Heading to Utah? Check out this epic list of the Best Hikes in Utah before you go!
Planning a trip to Utah? If you’re a hiking aficionado, you’re in luck! From narrow slow canyons to thundering waterfalls, snow capped mountains and sandstone arches, there are so many great hikes and outdoor adventures in the state.
This ultimate list of the 30 Best Hikes in Utah will show you both popular and off the beaten path hikes. From the iconic national parks, to the equally impressive hidden gems, there really is something for everyone! There’s also a variety of both short and long, easy and strenuous hikes. No matter what you’re comfortable with, there’s a great hike awaiting you1
So, ready to plan your Utah hiking trip? Keep reading to find out more…
Best Hikes in Utah
#1: Buckskin Gulch, Utah/Arizona
Does hiking the world’s longest slot canyon interest you? If so, you need to hike through Buckskin Gulch, which straddles the Utah and Arizona state line! Roughly halfway between Page and Kanab, then a few miles down a dirt road, getting here isn’t too hard. At over 14 miles long, this epic slot canyon will keep you occupied for a very long time!
Just be sure to call ahead to the local ranger station about the weather, and keep an eye out. As beautiful as slot canyons may be, they can be equally as dangerous during flash floods.
#2: Wire Pass, Utah/Arizona
The trailhead for Wire Pass slot canyon is just 4 miles south of Buckskin Gulch. In fact, the Wire Pass slot canyon actually dead ends into Buckskin Gulch slot canyon as well! The main difference is, Wire Pass is shorter but overall narrower and arguably the more beautiful of the two to visit.
#3: Cinder Cone Trail, Snow Canyon
This 1.7 mile hike has 500 feet in elevation gain, and will take you to the top of a cinder cone volcano (surprise!). Seriously though, if you’re looking to see a little more than the red sandstone terrain that southern Utah is so famous for, then you’ll enjoy this hike right outside of St George. If you’re planning a road trip from Las Vegas up into Utah, you’ll drive right by here.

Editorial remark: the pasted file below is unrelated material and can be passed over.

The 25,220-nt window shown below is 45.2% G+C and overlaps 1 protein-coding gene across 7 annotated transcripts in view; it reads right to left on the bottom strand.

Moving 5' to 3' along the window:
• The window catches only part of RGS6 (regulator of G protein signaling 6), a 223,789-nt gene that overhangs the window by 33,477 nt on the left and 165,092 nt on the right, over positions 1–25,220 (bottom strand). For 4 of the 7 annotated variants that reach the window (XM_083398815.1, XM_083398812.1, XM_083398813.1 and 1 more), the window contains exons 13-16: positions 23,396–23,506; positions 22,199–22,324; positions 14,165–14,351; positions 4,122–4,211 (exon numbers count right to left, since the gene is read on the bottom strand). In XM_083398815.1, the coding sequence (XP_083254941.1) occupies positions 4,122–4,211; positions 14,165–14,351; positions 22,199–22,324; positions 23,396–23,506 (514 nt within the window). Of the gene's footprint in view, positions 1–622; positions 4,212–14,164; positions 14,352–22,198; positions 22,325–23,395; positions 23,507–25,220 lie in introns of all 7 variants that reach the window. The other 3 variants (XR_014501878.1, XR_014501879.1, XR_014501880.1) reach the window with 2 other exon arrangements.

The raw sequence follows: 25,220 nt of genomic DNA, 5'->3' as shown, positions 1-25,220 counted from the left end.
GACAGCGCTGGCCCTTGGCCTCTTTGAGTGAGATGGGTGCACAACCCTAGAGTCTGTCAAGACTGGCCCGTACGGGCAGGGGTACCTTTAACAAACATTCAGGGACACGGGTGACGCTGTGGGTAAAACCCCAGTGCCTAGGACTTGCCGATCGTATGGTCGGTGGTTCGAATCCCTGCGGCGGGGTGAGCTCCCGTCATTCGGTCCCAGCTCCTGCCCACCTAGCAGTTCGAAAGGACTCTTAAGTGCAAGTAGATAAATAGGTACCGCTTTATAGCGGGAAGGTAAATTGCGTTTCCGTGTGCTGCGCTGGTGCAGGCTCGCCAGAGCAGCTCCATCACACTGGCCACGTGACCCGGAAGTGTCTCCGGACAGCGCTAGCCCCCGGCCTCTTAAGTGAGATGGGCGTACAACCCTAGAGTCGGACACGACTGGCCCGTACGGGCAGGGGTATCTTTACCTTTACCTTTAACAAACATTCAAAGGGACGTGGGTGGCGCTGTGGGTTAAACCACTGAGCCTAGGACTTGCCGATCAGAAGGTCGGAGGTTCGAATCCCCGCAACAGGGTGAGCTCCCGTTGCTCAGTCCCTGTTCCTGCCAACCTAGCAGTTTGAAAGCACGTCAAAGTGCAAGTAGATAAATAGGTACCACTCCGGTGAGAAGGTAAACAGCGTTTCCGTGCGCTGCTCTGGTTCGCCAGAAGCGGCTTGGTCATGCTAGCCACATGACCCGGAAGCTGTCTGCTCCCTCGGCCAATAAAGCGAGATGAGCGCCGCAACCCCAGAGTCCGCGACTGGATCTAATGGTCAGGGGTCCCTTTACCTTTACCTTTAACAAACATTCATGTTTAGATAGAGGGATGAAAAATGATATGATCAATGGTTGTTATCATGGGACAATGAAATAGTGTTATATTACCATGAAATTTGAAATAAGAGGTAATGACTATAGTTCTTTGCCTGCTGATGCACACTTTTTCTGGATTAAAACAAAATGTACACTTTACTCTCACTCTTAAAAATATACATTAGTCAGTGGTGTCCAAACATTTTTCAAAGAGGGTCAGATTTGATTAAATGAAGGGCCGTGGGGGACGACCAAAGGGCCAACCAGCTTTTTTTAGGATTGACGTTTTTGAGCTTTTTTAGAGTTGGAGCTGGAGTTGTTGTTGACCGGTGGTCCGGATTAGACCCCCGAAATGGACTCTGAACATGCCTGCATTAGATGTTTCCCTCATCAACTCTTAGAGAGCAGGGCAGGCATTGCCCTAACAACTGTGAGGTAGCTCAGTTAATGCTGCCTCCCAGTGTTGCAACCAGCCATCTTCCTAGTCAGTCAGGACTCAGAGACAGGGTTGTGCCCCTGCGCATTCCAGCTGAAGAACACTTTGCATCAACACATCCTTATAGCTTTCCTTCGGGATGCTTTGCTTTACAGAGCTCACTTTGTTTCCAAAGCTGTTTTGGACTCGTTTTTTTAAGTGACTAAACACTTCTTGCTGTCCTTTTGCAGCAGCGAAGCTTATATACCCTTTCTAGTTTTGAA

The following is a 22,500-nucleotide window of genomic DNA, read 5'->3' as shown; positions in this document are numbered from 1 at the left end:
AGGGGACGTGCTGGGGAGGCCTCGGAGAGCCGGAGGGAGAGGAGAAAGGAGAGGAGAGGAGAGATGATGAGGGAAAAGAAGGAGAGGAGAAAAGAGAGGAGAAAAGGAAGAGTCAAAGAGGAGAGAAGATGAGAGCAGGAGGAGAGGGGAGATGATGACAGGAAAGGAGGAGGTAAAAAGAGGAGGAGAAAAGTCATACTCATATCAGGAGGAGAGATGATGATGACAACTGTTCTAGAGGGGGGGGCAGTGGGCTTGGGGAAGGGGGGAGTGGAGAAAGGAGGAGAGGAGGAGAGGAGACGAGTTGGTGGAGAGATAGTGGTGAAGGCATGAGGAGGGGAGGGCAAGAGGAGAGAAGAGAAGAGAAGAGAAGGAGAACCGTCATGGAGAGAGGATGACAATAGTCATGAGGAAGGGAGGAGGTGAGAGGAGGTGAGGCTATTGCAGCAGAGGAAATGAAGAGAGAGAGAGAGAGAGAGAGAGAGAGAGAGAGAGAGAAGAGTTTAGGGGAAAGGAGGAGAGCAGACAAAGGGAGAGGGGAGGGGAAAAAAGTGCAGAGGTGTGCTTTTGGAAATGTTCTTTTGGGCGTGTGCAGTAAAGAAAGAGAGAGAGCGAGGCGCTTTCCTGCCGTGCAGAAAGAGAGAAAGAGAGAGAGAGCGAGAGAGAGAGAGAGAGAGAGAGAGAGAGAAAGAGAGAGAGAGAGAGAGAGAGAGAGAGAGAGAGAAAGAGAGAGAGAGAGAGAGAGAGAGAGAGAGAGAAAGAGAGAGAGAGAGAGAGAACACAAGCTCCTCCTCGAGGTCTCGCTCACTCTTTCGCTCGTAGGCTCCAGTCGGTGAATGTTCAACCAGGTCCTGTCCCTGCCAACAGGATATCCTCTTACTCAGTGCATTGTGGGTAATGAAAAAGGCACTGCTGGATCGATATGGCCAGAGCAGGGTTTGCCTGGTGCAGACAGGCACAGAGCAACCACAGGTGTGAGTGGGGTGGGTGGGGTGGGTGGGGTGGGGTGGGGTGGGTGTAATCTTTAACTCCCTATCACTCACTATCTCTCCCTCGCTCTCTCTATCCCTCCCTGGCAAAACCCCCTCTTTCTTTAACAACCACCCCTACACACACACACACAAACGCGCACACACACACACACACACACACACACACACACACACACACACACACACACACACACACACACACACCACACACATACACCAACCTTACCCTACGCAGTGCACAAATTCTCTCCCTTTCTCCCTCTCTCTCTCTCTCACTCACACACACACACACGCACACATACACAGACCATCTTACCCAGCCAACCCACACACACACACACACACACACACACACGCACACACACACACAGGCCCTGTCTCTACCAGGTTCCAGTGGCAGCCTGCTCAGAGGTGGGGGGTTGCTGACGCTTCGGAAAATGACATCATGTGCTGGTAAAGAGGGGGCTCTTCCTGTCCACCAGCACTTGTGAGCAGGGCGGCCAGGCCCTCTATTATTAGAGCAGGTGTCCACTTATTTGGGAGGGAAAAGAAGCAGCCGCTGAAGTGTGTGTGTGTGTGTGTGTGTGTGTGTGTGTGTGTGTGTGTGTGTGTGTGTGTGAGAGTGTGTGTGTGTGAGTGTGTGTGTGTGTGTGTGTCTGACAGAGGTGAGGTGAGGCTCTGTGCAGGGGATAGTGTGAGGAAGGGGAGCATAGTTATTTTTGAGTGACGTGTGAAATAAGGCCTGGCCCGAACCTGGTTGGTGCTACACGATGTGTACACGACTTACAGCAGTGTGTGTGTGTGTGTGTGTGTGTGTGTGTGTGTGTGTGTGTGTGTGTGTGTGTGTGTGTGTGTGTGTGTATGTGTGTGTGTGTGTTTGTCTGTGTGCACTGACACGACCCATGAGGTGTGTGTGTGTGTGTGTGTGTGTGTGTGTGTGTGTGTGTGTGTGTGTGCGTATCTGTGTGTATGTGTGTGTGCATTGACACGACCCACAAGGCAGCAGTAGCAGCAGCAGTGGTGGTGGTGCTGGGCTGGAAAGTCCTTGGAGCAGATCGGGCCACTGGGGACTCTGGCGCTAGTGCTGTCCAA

Related: American Southwest Road Trip Itinerary from Las Vegas
#4: The Narrows, Zion
Without a shadow of a doubt, the Narrows in Zion National Park is probably one of the most epic hikes on this list! You can hike for as little as one mile out and back on the paved Riverwalk, or continue for miles up the icy cold waters of the Virgin River through towering sandstone canyon walls. Be sure to wear clothes you don’t care about, and old tennis shoes/water shoes so you can navigate over the smooth rocks in the river!
#5: Angel’s Landing, Zion
Another epic entry on this list is Angel’s Landing in Zion National Park. After ascending switchbacks on the canyon walls, and hiking up a narrow ridge-line, you’ll find yourself at an epic vantage point with views up and down Zion Canyon.
#6: Hidden Canyon, Zion
Yet another slot canyon to make this list (they’re plentiful in southern Utah) is Hidden Canyon. The 2.4 mile hike starts at the same tram stop as Angel’s Landing. You’ll ascend a steep climb up the canyon walls, with chains and all, before reaching the cool shaded canyon.
#7: Emerald Pools, Zion
Zion’s Emerald Pools hike is by far one of my favorite in the park, along with the Narrows. Be sure to hike this trail in Spring, so you can see the waterfalls in all their glory!
#8: Pa’rus Trail, Zion
This easy paved trail on the canyon floor of Zion is an excellent introductory to the park. For instance, if you drove up from Las Vegas, checked into your hotel and campground, and had an evening to spare, I would recommend this trail for people of all ages. Plus, you can also take your dog along!
Related: Zion National Park Hikes
#9: The Overlook Trail, Zion
Zion’s Overlook Trail is an easy hike that will showcase epic views over the Western portion of Zion Canyon. You’ll see them windows of Zion-Mt Carmel Tunnel carved into the cliff face, numerous towering sandstone monuments, and the highway as it switchbacks down the canyon walls.
#10: Pink Ledges Trail, Red Canyon
This short 0.7 mile hike will showcase some hoodoos in Red Rock Canyon, near Bryce Canyon. This is an excellent introductory trail to acclimate to the very high elevation in the area! You’ll drive right through Red Canyon if driving from Zion to Bryce.
#11: Rim Trail, Bryce Canyon
Bryce Canyon’s Rim Trail runs above the hoodoo amphitheaters for 5.5 miles, offering beautiful sunrise views and connecting various hiking trails. It starts at Fairlyland Point in the North and ends at Bryce Point in the South. Do beware, despite being a ‘Rim’ trail, it’s not very flat. You’ll lose or gain a couple hundred feet of elevation depending on which direction you go!